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United States of America v. Mark E. Phillips

December 26, 2012

UNITED STATES OF AMERICA, PLAINTIFF-APPELLEE,
v.
MARK E. PHILLIPS, DEFENDANT-APPELLANT. UNITED STATES OF AMERICA, PLAINTIFF-APPELLANT,
v.
MARK E. PHILLIPS, DEFENDANT-APPELLEE.



Appeal from the United States District Court for the Western District of Washington John C. Coughenour, Senior District Judge, Presiding D.C. No. 2:10-cr-00269-JCC-1

The opinion of the court was delivered by: Rakoff, District Judge:

FOR PUBLICATION

D.C. No. 2:10-cr-00269-JCC-1

OPINION

Argued and Submitted August 27, 2012-Seattle, Washington

Before: Mary M. Schroeder and Ronald M. Gould, Circuit Judges, and Jed S. Rakoff, Senior District Judge.*fn1

Opinion by Judge Rakoff

SUMMARY*fn2

Criminal Law

The panel reversed a mail fraud conviction and the district court's decision to deny the government's forfeiture application, but affirmed the district court in all other respects in a case arising from the defendant's fraudulent scheme to obtain, for personal use, funds from a high-tech startup company of which he was CEO.

The panel reversed the mail fraud conviction because the success of the fraudulent scheme did not depend in any way on the use of the mails. The panel affirmed the defendant's money laundering convictions because they do not raise a Santos merger problem, and "proceeds" should thus be defined as "gross receipts" rather than "profits" in the context of this case. The panel held that the prosecutor's referenc es during closing argument to the defendant's lies during the course of the fraudulent scheme and on the stand did not constitute misconduct.

Reviewing for plain error, the panel rejected the defendant's vagueness/overbreadth challenge to a supervised release condition prohibiting the defendant from "frequent[ing] places where controlled substances are illegally sold, used, distributed, or administered." The panel held that a reasonable person would understand that the condition prohibits the defendants from knowingly going to a specific place where drugs are illegally used or sold, but that it does not prohibit him from living in Seattle or going to a given neighborhood simply because a person is selling drugs somewhere within that neighborhood.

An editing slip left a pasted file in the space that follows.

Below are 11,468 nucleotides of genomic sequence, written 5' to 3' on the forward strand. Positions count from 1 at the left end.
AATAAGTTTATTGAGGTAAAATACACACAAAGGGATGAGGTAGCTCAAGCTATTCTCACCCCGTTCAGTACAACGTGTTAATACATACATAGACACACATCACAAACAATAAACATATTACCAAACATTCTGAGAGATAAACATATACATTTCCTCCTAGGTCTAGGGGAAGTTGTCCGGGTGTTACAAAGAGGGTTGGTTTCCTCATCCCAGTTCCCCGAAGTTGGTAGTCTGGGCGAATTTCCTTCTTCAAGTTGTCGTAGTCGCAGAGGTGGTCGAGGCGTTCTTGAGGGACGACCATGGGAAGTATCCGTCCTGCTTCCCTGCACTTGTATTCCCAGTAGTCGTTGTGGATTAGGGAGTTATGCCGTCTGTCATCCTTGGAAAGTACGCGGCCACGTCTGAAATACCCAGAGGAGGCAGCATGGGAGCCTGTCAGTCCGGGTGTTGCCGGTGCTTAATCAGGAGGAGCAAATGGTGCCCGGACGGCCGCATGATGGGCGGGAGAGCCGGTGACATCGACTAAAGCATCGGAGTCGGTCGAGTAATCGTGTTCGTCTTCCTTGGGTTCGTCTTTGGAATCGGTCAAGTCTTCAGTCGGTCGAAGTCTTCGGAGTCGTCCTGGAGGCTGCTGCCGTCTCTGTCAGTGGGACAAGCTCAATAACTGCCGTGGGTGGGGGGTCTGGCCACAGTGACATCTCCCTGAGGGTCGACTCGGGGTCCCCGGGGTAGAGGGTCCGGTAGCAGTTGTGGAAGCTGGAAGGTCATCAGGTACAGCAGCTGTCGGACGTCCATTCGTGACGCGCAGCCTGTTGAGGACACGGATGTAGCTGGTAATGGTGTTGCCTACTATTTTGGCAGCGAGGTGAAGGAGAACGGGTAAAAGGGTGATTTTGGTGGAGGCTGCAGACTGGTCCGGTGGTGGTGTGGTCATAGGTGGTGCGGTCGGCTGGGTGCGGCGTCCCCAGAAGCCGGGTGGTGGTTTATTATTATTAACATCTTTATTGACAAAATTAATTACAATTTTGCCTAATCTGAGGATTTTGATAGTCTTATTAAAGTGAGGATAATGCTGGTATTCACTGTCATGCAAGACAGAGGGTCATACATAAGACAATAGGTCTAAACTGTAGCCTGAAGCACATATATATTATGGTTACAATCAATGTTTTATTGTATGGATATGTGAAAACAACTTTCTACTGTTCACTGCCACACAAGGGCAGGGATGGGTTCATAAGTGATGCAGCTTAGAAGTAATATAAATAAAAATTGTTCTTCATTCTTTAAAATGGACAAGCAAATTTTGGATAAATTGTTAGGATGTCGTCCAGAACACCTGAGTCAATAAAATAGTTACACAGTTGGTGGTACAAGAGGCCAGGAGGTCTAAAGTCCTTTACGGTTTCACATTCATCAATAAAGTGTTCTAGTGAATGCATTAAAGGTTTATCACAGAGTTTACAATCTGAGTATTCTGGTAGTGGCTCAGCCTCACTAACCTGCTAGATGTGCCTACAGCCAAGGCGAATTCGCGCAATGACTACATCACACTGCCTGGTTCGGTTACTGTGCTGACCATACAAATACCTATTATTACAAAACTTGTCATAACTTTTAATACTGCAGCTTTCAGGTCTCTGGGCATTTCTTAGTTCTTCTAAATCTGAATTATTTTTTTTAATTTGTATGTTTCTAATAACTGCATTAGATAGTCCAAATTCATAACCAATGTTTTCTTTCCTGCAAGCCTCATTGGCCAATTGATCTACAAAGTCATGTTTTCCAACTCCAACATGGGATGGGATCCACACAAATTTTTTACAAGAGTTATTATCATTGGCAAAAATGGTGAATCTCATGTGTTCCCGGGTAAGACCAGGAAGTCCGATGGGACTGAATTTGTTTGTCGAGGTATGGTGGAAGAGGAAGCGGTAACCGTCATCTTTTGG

On the government's cross-appeal, the panel held that the district court erred by refusing to enter an in personam forfeiture judgment. The panel wrote that the rule in Libretti v. United States, 516 U.S. 29 (1995) -- that there is no constitutional right to a jury verdict on forfeitability" in a criminal forfeiture proceeding -- has not been abrogated by subsequent Supreme Court decisions; and that there is no statutory requirement for a jury determination where the government seeks only a money forfeiture.

OPINION

Mark Phillips, the former CEO of MOD Systems, Inc. ("MOD"), appeals from his conviction on four counts of wire fraud, one count of mail fraud, and two counts of money laundering. These seven counts related to the same basic scheme: Phillips's successful plan to fraudulently obtain funds from MOD and use those funds for his personal benefit. After a jury trial, the district court sentenced Phillips to 48 months in prison and three years of supervised release. In his appeal, Phillips argues that his mail fraud and money laundering convictions should be reversed, that he should be granted a new trial because of Government misconduct during closing arguments, and that a condition of his supervised release should be stricken. The Government also cross-appeals and argues that the district court erred in rejecting the Government's application to enter a $100,000 in personam forfeiture judgment against Phillips. We reverse the mail fraud conviction and the district court's decision to deny the Government's forfeiture application, but we affirm the district court in all other respects.*fn3